Since the new Andrews staging requires Rodolfo to be about to mainline with heroin when Mimi knocks on the door (where we have seen her standing almost from the start of the opera, since it has a glass panel), getting to know each other is all to do with how they manage their shared drug-taking. I have never thought Bohème could have much to do with Trainspotters. The Café Momus turns out to be a sort of John Lewis store in the run-up to Christmas, a background which Simon Butteriss (doubling as the landlord Benoît and Musetta’s rich companion Alcindoro) struggles to dominate with his impeccable style. But, as with Mariame Clemént’s Bern staging of Bohème, the populace (especially an excess of children) are disguised in masks and the parading band is reduced to a few musicians marooned on a shop-front display.

The third act also uses a sort of architectural float for the nightclub where Musetta (Rhian Lois, who is rather good) is performing. But since almost none of the emotional discussion and connections between the central characters carries any conviction, all the efforts and differences from normal in the Andrews staging pass for nothing. The last act, the death scene, takes place with the back window from the artists’ studio no longer frosted up but showing a rather London-like park, with young prep-school children playing in uniforms. This is what the press hand-out meant by ‘interpretation’, I suppose. But I wonder whether Andrews, who has been busy directing a film, actually rehearsed this revival. The programme credits a movement expert called Ran Arthur Braun (who looked after the ‘flying’ in the recent Peter Pan opera in Stuttgart and Cardiff) as Associate Director – which often can be taken to mean that the production was actually not staged by the credited director but by the associate. Benedict Andrews is a good director who works well with performers (however dumb his ideas for La Bohème may have been) and this scarcely seemed recognisable as work done by him.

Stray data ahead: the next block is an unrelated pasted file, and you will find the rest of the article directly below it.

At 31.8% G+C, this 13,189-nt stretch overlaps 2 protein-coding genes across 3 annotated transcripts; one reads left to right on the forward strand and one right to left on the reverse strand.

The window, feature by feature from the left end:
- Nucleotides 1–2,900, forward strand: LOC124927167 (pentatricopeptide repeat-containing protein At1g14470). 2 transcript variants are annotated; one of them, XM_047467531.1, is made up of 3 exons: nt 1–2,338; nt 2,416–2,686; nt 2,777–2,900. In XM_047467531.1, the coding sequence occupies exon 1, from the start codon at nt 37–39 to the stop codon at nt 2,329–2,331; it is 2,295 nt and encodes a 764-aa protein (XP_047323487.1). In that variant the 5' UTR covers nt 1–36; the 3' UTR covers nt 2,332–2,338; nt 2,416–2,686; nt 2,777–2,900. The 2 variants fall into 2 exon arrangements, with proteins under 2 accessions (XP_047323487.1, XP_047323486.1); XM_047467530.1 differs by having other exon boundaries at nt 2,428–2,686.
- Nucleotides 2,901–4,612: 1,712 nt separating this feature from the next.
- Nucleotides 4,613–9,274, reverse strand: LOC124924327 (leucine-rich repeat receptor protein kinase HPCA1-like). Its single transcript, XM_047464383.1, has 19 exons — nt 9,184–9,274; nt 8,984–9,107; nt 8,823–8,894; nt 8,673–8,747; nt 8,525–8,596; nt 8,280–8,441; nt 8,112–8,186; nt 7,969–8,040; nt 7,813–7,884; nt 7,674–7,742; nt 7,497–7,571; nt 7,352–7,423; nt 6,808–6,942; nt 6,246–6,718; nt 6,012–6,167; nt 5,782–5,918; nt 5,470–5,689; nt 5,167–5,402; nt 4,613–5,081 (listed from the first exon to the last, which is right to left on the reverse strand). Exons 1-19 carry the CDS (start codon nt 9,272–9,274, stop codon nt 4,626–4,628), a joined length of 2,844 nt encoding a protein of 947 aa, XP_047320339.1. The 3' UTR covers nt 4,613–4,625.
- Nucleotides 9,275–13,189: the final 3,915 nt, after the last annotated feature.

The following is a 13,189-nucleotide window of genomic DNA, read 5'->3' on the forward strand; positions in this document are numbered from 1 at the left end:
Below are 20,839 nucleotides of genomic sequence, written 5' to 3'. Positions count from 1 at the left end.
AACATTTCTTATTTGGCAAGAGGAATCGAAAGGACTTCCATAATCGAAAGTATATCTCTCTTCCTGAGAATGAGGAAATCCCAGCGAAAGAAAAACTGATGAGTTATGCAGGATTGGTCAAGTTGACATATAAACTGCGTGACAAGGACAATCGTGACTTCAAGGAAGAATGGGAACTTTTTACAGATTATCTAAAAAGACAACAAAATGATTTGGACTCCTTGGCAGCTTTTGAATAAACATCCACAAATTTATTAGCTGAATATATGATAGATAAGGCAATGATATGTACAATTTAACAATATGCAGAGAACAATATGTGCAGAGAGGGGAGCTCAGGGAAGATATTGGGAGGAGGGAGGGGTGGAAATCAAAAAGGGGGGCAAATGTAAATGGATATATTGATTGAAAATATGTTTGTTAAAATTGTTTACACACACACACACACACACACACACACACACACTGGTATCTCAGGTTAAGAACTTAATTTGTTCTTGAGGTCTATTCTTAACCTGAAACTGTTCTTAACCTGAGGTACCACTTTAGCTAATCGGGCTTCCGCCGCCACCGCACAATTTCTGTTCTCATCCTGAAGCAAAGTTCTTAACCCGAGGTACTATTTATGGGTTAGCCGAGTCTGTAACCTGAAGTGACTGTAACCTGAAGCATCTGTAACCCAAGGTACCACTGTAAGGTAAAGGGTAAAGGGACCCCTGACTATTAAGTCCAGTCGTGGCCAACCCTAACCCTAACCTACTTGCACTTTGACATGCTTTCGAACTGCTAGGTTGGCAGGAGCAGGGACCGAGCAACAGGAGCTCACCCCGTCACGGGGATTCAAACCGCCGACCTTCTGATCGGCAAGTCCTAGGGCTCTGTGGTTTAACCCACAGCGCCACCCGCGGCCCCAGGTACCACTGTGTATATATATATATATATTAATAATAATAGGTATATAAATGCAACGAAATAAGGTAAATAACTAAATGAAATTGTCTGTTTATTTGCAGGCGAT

The lamentable recent reduction in the ENO subsidy by four million pounds has clearly crippled the institution, and prevented it from performing the role it should perform. The diet this season is entirely borrowed shows or revivals, some of work created 30 years ago. The problem is that neither the Government, nor Arts Council England, thinks it is an institution that needs to exist, though this is in fact a country with far too few performing arts institutions. If one that matters – like ENO – fails to live up to its potential and purpose, the solution is not to abolish it but to replace those running and supervising it (the board and the artistic leadership) with totally new people. But they need to be experts. And after what has been happening to the performing arts – and especially opera – in Great Britain over recent decades, no such experts are anywhere to be found. ND